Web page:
I think the #1 fear of people who are contemplating returning to Church, or even just sharing a sin they are struggling with is being judged.
It’s a harsh thing to be “judged”. But why is that? Why are we afraid of judgment?
Is it because we don’t want to be confronted with our short comings?
Is it because we are afraid of failure?
Is it because that would mean we are not perfect?
Is it because that would mean we have to change our actions?
Is it because it makes us uncomfortable?
Why is it that the Church community gets pegged with being “judgmental”
This is something I’ve been on both ends of…I’ve been afraid of being judged by people at church, but I have also been someone who probably “judges” others outside of my Church group.
I’ve really struggled with this concept of “being judged”.
So many people turn away from the Church because they don’t want to be judged.
Maybe they had a bad experience, maybe they didn’t. I don’t know. All I know is that people are afraid of it.
First of all, I believe in truth…yes, I believe there is a right and a wrong.
We are not called to judge, but we are called to speak truth.
It is unfortunate that sometimes speaking truth is considered being “judgmental”.
That is where, I think, the Church gets nailed.
This is an essay I wrote for a class I took a year ago “Psychology of Prejudice”.
The question I have is where one draws the line between a religious person being discriminatory (judgmental) and simply following a moral obligation. What I mean by this is that most religions have a set of rules or standards that they try to abide by. I will speak mostly on the behalf of Catholicism here. Because religion is a unique ingroup in that they have rules regarding morality, I think people get more defensive about religious stances. Of course other groups have rules, but they typically don’t revolve around the issue of salvation, eternal life, and final “judgment”. Because the rules in religious groups revolve around such delicate issues like salvation, is it possible that people get more defensive when they are not part of that religious ingroup?
Back to my original question of the difference between moral obligation and discrimination, the question is about where one places tolerance. As a religious person, I have always been taught the phrase, “love the sinner, hate the sin”. What this means is that you tolerate all people, but you don’t necessarily tolerate a behavior that you believe is wrong, or goes against the moral code. My argument is that people who are being reprimanded or “judged” for a certain behavior at times take it as a personal offense. Of course several Catholics also make fundamental attribution errors as well and wrongly treat people poorly based off of an act they did, but in some situations, I think there can be equal blame on the so called receiver of this “prejudice”.
One of the biggest complaints I here from young adults who were raised Catholic and then stopped practicing their religion, is that they are afraid of being judged. These same people still believe in Christianity and right and wrong, but perhaps feel guilty for falling short of the Christian expectation at times. This is very understandable. However, the ingroup of Christianity calls people to a certain standard of behavior. This is not to say that people don’t make mistakes, but people are expected to attempt to follow the standards. I think that half-hearted Christians who are typically ones claiming they are being judged by religious people are at just as much fault. They can’t claim to be a part of a group if they refuse to try to follow the rules of the group. In the same way, you can’t be a part of a basketball team if you fail to show up to practice or participate in the drills. It’s just like when my mom says “if you want to live in my house, you need to follow my rules”. Why does religion get tagged as such a bad guy when they essentially make the same distinction as the examples I just gave? (ie. you can’t receive communion if you are in a state of mortal sin).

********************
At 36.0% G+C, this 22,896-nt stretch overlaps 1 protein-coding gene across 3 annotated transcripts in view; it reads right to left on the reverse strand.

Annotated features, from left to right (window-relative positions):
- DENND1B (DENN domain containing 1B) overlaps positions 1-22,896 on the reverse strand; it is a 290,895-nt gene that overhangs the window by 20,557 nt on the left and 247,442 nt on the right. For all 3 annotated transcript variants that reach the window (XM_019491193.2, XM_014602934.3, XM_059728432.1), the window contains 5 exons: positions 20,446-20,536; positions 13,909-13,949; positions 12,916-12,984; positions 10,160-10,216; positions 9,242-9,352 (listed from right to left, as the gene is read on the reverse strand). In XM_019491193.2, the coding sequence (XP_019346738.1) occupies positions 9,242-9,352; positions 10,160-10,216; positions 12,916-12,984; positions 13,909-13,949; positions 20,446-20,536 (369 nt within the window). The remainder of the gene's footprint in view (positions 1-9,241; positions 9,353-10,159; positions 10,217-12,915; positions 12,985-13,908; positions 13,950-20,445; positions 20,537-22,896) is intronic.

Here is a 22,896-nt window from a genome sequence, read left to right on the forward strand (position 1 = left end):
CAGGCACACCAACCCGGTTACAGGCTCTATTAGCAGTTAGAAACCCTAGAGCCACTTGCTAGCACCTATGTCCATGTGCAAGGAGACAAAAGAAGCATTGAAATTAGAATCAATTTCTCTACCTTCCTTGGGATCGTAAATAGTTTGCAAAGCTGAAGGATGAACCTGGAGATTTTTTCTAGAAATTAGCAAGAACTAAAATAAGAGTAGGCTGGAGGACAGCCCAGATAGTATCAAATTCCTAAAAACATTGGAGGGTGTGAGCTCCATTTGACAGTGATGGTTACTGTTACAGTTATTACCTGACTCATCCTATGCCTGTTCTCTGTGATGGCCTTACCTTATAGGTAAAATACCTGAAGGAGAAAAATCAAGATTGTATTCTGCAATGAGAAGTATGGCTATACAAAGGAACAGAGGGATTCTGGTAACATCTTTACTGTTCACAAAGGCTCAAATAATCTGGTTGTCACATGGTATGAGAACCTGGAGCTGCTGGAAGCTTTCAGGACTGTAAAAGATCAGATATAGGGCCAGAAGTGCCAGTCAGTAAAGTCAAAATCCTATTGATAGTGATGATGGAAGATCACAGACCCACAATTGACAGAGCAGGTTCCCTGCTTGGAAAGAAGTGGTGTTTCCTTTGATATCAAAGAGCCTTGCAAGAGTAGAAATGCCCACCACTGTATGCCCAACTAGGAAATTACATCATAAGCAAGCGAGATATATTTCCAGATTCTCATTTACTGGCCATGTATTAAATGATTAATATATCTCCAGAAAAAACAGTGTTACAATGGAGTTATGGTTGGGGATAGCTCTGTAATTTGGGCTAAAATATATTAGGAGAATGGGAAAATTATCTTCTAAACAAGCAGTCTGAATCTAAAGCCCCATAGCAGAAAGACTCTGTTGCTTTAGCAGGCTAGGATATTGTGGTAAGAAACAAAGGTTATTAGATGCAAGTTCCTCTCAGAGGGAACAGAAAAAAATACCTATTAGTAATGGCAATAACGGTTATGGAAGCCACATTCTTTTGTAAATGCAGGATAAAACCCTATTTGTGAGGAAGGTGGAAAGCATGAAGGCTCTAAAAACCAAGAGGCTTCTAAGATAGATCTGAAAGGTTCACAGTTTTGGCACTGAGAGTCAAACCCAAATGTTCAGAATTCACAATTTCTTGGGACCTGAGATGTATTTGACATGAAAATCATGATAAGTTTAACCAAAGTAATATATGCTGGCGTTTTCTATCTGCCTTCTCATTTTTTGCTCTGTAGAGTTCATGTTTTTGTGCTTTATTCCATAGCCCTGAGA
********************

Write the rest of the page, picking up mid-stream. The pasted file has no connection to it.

I think it is because religion deals with the touchy issue of salvation and eternal life, and that is the main reason people get so offended when they don’t fit into that group. Now, I am in no way defending those religious people that are truly acting discriminatory and making fundamental attribution errors, but I am also calling out the half-hearted religious people that are typically the ones complaining about receiving prejudice from the religious. These people need to decide if they want to be a part of the ingroup of a religion or not. Then, if they do choose to be a part of the religion, to not take it personally when someone tells them they should stop having premarital sex, or getting drunk every weekend, or other typical behavioral standards that religion has, because that is not being discriminatory, but following a moral obligation to help each other meet the moral code, and ultimately achieve salvation.
When are we “judging” people and when are we simply calling people to a higher standard of living?
Is there a line between the two?
If I said, “hey, I’m worried about you, I wish you would stop x, y, or z, because I think it’s hurting your soul” would you think I was judging you???
Just some food for thought.